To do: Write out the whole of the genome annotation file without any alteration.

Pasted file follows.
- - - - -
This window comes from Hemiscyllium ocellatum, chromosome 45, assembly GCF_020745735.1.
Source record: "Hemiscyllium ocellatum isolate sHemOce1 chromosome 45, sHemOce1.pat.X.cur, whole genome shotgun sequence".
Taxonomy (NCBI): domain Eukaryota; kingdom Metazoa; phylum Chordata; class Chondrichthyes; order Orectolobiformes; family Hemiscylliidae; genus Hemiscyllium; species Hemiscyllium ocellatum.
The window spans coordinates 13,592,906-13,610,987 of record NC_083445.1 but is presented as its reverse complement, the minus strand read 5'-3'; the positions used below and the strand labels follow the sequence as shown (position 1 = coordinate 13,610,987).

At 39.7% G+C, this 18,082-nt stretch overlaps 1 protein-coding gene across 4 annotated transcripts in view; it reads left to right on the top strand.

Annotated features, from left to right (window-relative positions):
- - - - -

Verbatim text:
This window comes from Hemiscyllium ocellatum, chromosome 45, assembly GCF_020745735.1.
Source record: "Hemiscyllium ocellatum isolate sHemOce1 chromosome 45, sHemOce1.pat.X.cur, whole genome shotgun sequence".
Taxonomy (NCBI): domain Eukaryota; kingdom Metazoa; phylum Chordata; class Chondrichthyes; order Orectolobiformes; family Hemiscylliidae; genus Hemiscyllium; species Hemiscyllium ocellatum.
The window spans coordinates 13,592,906-13,610,987 of record NC_083445.1 but is presented as its reverse complement, the minus strand read 5'-3'; the positions used below and the strand labels follow the sequence as shown (position 1 = coordinate 13,610,987).

At 39.7% G+C, this 18,082-nt stretch overlaps 1 protein-coding gene across 4 annotated transcripts in view; it reads left to right on the top strand.

Annotated features, from left to right (window-relative positions):